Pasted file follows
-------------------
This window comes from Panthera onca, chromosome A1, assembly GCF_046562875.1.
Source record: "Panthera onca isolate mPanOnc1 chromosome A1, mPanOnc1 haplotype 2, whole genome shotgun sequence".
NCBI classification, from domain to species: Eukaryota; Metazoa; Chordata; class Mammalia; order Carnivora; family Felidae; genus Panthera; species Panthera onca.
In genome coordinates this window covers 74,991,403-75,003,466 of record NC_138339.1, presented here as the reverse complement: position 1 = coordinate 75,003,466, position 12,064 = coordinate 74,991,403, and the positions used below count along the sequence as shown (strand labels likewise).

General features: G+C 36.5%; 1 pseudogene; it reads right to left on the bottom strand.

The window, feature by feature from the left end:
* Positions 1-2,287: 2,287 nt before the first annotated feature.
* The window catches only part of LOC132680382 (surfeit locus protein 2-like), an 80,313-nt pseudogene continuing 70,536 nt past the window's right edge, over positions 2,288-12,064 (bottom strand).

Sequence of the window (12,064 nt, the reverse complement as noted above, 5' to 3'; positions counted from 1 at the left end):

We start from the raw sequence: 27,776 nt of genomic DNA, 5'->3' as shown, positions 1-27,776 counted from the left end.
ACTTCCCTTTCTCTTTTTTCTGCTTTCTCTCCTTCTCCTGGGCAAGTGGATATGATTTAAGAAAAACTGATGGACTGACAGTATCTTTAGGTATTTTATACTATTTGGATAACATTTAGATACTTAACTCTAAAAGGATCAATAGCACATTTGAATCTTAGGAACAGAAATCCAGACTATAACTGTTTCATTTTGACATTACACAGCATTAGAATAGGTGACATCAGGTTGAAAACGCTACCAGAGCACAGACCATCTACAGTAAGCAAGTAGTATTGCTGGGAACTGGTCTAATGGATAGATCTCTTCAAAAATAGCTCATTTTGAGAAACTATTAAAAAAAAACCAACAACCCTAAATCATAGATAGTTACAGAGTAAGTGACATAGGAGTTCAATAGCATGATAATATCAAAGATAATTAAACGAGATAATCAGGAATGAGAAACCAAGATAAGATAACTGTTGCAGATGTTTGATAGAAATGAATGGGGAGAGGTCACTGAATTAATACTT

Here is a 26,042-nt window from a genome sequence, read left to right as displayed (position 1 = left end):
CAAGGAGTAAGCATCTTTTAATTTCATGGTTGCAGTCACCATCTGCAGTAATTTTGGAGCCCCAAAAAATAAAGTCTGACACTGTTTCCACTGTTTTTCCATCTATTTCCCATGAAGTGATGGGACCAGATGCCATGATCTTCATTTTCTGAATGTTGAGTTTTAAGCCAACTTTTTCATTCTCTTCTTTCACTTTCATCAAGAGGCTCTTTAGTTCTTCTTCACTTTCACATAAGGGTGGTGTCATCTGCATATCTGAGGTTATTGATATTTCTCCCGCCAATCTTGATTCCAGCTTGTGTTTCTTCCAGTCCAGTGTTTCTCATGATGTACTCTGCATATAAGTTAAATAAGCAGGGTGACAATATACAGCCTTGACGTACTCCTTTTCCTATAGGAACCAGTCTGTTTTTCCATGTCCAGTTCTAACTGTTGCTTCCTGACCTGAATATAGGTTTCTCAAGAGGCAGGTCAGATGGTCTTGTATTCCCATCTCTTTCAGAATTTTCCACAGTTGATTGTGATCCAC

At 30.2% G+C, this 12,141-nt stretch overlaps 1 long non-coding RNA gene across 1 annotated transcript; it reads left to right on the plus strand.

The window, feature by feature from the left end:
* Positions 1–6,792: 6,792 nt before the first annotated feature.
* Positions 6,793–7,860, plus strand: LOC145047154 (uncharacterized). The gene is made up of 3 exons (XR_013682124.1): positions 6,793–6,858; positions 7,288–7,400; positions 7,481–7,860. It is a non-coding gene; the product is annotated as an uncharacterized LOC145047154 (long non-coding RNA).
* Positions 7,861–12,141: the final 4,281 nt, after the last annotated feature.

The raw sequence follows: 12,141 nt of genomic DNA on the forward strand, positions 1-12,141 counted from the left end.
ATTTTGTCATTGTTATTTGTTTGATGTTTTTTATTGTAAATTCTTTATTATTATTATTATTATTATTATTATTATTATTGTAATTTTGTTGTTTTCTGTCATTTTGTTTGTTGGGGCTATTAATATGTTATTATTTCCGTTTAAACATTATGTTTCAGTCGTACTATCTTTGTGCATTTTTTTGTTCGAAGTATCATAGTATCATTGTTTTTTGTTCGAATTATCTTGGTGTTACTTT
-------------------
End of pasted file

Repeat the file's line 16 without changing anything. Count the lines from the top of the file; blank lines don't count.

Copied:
* Positions 1–6,792: 6,792 nt before the first annotated feature.